This column includes excerpts from the new, expanded edition of Internet Texas Hold'em: Winning Strategies for Full-Ring and Short-Handed Games.
My last column looked at the three biggest mistakes that players make in shorthanded limit hold'em. This column will discuss the best type of games to look for, and then will outline a five-point strategy for dominating shorthanded games.
There are two types of games that you should be seeking. The first is a game with one or two maniacs. If you can find a six-handed game with one or two players who are on tilt or who are just playing very poorly, you have found a profitable game.
The other type is a tight-passive game. In this type of game, your opponents play relatively tight, limp when first in, don't reraise you, and fold too often on the flop. These games are not that difficult to find. In fact, they are the norm for many games at limits of up to $10-$20.
Outlined here is a strategy for tight-passive games. If you are not in this type of game, you should certainly be able to find one; if not, the following will either require some adjustments or may not apply.
- Play loose! Try to play a lot of hands with the right table conditions. Note the caveat here that you must be in the right game. Otherwise, you need to make a lot of adjustments, including not playing quite so loose. Exact starting-hand selection is discussed in detail in the book.
- Always raise when first in, no exceptions.
- Almost always reraise or fold against a lone opponent if you're not in the blinds.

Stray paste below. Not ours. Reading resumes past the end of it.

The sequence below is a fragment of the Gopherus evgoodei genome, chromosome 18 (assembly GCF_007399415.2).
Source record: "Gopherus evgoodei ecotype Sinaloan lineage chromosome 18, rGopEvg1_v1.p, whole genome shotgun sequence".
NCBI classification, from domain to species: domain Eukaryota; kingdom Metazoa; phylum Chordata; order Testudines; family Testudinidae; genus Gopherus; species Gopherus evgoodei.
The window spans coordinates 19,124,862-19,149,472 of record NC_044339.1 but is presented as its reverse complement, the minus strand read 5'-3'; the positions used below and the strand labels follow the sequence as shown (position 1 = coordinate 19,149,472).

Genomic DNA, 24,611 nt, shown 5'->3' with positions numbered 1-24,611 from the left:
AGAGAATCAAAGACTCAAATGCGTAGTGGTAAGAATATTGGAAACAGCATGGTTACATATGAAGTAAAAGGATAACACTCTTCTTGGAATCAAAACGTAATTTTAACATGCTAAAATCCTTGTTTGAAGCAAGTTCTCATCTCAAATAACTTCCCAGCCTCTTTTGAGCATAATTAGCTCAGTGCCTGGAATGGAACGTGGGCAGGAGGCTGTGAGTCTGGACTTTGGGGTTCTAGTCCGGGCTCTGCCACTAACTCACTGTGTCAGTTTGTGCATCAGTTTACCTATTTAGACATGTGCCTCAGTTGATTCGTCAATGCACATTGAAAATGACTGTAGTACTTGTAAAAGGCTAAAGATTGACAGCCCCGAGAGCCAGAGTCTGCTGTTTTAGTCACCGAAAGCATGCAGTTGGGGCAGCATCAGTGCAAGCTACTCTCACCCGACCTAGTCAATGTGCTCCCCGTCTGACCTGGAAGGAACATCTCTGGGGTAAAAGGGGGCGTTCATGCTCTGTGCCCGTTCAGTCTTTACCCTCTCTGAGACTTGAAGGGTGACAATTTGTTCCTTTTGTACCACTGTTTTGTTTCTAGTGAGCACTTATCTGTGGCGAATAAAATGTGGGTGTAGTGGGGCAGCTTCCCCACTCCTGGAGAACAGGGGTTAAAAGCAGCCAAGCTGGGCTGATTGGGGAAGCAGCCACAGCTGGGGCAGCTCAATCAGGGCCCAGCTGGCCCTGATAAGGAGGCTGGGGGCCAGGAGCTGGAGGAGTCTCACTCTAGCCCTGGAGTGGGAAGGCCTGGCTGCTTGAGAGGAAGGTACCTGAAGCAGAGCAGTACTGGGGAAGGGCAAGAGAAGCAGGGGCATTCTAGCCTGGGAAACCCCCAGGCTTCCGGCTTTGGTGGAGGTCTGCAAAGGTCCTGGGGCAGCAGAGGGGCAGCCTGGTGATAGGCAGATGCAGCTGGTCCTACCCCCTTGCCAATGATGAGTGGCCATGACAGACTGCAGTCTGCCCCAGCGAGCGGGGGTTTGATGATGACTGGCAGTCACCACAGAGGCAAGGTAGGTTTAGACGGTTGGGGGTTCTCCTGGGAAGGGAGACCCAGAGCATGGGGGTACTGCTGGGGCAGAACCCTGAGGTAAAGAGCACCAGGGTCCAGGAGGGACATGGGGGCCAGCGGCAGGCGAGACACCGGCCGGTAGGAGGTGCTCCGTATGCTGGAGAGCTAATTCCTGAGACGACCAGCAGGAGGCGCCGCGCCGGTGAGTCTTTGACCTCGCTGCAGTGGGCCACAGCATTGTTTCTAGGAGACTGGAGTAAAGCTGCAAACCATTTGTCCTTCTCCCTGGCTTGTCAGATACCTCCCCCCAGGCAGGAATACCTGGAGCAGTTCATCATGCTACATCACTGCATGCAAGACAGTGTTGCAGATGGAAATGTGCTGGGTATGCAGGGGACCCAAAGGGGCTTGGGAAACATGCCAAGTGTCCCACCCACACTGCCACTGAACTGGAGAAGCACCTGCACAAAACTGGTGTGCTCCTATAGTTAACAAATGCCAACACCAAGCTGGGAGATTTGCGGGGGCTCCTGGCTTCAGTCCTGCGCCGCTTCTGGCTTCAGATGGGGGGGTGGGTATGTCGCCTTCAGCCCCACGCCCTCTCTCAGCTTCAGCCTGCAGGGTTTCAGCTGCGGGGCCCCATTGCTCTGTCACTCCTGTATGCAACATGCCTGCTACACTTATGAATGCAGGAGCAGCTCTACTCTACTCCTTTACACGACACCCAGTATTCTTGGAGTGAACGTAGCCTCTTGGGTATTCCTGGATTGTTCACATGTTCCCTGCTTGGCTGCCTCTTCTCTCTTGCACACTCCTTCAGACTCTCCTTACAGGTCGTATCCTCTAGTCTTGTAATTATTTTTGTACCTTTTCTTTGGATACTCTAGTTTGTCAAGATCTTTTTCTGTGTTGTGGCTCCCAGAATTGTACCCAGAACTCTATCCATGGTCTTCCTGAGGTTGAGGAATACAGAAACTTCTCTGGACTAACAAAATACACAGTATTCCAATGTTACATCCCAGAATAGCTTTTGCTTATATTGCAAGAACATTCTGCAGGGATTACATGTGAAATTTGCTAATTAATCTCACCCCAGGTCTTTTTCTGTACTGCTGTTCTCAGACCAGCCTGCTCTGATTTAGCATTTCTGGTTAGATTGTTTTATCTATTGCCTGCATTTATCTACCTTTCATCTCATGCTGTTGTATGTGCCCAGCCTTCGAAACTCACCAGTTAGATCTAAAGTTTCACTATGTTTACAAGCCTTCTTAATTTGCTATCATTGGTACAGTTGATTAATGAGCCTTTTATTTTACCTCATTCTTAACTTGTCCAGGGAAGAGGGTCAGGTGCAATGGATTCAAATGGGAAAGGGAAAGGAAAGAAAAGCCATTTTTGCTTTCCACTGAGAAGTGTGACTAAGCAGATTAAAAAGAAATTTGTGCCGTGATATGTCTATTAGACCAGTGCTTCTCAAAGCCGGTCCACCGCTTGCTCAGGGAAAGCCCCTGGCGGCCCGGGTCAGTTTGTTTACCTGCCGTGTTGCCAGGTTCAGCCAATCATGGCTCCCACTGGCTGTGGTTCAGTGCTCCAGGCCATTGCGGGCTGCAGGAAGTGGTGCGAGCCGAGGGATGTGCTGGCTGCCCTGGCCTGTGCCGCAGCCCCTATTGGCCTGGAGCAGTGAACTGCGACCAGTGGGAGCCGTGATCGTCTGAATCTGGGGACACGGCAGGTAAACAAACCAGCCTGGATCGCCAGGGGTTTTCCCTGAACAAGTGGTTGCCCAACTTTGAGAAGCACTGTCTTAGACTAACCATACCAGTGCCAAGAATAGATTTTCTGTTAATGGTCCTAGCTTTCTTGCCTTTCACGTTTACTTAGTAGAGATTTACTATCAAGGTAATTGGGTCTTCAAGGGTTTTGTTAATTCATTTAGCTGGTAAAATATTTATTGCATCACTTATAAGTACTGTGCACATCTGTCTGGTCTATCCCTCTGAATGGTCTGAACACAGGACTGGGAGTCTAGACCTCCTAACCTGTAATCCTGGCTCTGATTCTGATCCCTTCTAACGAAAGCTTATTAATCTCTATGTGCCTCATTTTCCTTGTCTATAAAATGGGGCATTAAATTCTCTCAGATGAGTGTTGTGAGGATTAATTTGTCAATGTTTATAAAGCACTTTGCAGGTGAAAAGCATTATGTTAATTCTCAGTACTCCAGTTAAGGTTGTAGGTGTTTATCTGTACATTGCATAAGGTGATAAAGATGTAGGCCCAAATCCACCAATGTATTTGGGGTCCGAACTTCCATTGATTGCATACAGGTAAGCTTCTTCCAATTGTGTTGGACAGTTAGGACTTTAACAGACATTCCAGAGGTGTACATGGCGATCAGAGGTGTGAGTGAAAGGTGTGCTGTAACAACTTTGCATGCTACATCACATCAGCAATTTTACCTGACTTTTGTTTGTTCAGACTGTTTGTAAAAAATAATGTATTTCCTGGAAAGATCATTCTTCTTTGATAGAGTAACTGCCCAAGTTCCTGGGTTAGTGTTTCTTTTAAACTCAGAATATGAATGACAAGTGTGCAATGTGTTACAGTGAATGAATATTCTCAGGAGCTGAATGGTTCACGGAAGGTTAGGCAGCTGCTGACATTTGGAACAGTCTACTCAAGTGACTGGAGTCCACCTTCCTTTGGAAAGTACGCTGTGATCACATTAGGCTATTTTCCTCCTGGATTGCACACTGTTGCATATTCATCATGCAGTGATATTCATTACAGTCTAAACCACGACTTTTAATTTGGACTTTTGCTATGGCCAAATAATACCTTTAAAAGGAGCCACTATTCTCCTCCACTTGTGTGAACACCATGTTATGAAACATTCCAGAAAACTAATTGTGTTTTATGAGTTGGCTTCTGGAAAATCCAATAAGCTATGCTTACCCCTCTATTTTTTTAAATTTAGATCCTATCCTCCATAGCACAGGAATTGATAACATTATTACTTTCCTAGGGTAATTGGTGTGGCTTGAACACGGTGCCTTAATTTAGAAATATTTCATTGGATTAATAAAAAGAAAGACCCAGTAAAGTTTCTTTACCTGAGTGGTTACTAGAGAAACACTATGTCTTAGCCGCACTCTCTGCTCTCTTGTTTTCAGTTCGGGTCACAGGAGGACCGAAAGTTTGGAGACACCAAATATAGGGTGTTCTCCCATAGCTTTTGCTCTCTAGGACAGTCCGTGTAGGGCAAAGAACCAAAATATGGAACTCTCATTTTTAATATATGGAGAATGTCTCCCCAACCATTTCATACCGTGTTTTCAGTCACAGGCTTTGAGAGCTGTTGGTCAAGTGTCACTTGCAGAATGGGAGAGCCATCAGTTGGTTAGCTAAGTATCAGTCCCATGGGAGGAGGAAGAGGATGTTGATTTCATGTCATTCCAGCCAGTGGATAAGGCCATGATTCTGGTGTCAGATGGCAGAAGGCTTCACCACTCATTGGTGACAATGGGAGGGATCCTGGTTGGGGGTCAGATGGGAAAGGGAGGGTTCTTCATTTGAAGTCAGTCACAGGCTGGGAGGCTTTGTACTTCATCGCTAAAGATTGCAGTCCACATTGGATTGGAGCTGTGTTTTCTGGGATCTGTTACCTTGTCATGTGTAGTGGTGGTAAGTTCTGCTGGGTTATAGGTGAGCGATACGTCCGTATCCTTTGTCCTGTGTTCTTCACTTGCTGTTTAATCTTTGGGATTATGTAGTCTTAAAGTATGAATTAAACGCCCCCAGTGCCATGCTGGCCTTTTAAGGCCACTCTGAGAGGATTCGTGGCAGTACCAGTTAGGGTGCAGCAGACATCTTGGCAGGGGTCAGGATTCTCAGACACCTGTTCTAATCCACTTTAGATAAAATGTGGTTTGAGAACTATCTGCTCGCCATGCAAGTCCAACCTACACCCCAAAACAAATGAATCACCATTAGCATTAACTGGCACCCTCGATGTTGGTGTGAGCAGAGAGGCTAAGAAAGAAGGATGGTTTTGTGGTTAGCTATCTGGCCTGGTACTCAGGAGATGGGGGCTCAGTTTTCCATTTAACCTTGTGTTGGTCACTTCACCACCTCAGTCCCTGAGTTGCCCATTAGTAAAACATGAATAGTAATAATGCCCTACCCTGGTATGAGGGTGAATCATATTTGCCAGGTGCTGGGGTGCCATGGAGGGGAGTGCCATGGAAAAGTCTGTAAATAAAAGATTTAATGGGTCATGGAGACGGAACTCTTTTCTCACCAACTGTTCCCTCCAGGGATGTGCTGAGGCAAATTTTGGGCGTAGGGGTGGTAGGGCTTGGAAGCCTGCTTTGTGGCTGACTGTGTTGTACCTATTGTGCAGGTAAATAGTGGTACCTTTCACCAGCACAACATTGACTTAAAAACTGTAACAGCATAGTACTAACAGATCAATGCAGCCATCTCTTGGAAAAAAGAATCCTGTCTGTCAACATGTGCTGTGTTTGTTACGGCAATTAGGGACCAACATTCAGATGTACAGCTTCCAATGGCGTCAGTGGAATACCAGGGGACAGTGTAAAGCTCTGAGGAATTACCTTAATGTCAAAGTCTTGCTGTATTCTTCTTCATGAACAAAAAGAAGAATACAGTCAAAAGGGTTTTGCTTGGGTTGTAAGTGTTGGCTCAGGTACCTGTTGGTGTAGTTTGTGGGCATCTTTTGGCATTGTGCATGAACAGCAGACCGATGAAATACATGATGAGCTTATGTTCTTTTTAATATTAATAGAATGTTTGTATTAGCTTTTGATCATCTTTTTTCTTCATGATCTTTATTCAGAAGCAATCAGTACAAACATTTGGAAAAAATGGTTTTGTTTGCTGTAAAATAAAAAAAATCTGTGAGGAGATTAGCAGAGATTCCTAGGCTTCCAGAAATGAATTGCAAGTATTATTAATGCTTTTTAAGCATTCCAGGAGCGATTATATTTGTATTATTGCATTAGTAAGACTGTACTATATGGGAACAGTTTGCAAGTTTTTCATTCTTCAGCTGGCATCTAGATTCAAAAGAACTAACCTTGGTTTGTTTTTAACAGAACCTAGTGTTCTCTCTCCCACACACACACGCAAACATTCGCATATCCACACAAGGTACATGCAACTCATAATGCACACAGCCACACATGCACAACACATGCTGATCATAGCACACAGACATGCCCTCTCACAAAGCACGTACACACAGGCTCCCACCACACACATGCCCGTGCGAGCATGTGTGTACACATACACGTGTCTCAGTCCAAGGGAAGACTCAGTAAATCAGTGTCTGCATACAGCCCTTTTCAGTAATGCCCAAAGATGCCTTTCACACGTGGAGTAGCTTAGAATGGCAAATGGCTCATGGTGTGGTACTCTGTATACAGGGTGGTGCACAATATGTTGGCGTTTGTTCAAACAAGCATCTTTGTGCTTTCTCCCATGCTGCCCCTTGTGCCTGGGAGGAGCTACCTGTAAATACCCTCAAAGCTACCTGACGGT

- Always make a continuation-bet on the flop against a lone opponent (and frequently against two opponents).
- On the turn, take your good hands to the bank! Your opponents will often get frustrated with your loose-aggressive style and start to think that you never have a good hand.
Let´s look at some examples of the dynamics of this strategy in action, and how it becomes profitable.
You raise when first in from early position with decent starting hands like K-J and A-9, or even K-9 suited, and raise from the cutoff and button with all kinds of starting hands, such as A-7 offsuit, 4-4, 10-9 offsuit, or 7-6 suited. Since your opponents are tight and passive, you win the blinds often, earning 1.5 small bets every time they fold. If they don't fold, you don't need to worry about a reraise too often, since they are passive, which allows you to see flops relatively cheaply. You "win" via the combination of stealing the blinds right away and building post-flop value with your hand, even if it is somewhat weaker than your opponent's hand, on average.
On the Flop
Of course, the majority of the time, someone will call your raise preflop. In the example above, there are at least 4.5 small bets in the pot, and 5.5 if the caller was not in one of the blinds. Add another bet if three opponents see the flop.
The flop comes, you miss, and you fire a bet 100 percent of the time against a lone opponent, and with a high frequency against two opponents. This bet will often earn you a nice little profit. If there are 4.5 bets in the pot, your opponents need to fold only one in five times for you to make a profit! If there are 5.5 bets, they need to fold only one time out of six! I guarantee that if you have chosen the right game, they will fold much more frequently than that. Again, you "win" via the combination of taking the pot on the flop and, if called, having some equity invested in the hand, as you could end up with the best hand.